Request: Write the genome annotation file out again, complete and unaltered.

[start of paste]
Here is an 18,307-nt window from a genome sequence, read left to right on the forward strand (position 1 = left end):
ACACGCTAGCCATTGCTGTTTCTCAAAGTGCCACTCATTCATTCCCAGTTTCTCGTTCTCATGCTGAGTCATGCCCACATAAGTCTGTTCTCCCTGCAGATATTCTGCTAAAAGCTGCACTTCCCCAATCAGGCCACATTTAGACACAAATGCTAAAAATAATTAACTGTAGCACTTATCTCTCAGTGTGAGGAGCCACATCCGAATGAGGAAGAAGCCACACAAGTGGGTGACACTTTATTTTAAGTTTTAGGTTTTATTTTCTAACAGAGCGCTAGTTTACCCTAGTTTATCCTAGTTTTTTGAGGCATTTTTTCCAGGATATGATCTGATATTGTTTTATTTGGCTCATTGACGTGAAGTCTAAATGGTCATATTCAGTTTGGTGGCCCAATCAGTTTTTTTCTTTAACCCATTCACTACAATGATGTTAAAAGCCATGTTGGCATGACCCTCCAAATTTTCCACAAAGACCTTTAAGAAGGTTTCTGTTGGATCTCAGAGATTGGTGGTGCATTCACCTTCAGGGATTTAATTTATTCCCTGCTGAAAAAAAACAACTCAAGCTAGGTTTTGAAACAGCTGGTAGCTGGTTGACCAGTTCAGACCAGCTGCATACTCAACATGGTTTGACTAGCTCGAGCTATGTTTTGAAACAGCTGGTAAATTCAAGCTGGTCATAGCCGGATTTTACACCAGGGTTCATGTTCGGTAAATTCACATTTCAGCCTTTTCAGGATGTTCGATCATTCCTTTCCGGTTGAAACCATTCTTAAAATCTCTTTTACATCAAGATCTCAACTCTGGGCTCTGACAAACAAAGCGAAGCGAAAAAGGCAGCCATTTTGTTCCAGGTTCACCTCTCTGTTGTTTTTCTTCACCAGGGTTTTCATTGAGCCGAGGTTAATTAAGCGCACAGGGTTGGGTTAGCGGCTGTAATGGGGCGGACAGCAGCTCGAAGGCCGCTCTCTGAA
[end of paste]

Here is an 18,307-nt window from a genome sequence, read left to right on the forward strand (position 1 = left end):
ACACGCTAGCCATTGCTGTTTCTCAAAGTGCCACTCATTCATTCCCAGTTTCTCGTTCTCATGCTGAGTCATGCCCACATAAGTCTGTTCTCCCTGCAGATATTCTGCTAAAAGCTGCACTTCCCCAATCAGGCCACATTTAGACACAAATGCTAAAAATAATTAACTGTAGCACTTATCTCTCAGTGTGAGGAGCCACATCCGAATGAGGAAGAAGCCACACAAGTGGGTGACACTTTATTTTAAGTTTTAGGTTTTATTTTCTAACAGAGCGCTAGTTTACCCTAGTTTATCCTAGTTTTTTGAGGCATTTTTTCCAGGATATGATCTGATATTGTTTTATTTGGCTCATTGACGTGAAGTCTAAATGGTCATATTCAGTTTGGTGGCCCAATCAGTTTTTTTCTTTAACCCATTCACTACAATGATGTTAAAAGCCATGTTGGCATGACCCTCCAAATTTTCCACAAAGACCTTTAAGAAGGTTTCTGTTGGATCTCAGAGATTGGTGGTGCATTCACCTTCAGGGATTTAATTTATTCCCTGCTGAAAAAAAACAACTCAAGCTAGGTTTTGAAACAGCTGGTAGCTGGTTGACCAGTTCAGACCAGCTGCATACTCAACATGGTTTGACTAGCTCGAGCTATGTTTTGAAACAGCTGGTAAATTCAAGCTGGTCATAGCCGGATTTTACACCAGGGTTCATGTTCGGTAAATTCACATTTCAGCCTTTTCAGGATGTTCGATCATTCCTTTCCGGTTGAAACCATTCTTAAAATCTCTTTTACATCAAGATCTCAACTCTGGGCTCTGACAAACAAAGCGAAGCGAAAAAGGCAGCCATTTTGTTCCAGGTTCACCTCTCTGTTGTTTTTCTTCACCAGGGTTTTCATTGAGCCGAGGTTAATTAAGCGCACAGGGTTGGGTTAGCGGCTGTAATGGGGCGGACAGCAGCTCGAAGGCCGCTCTCTGAA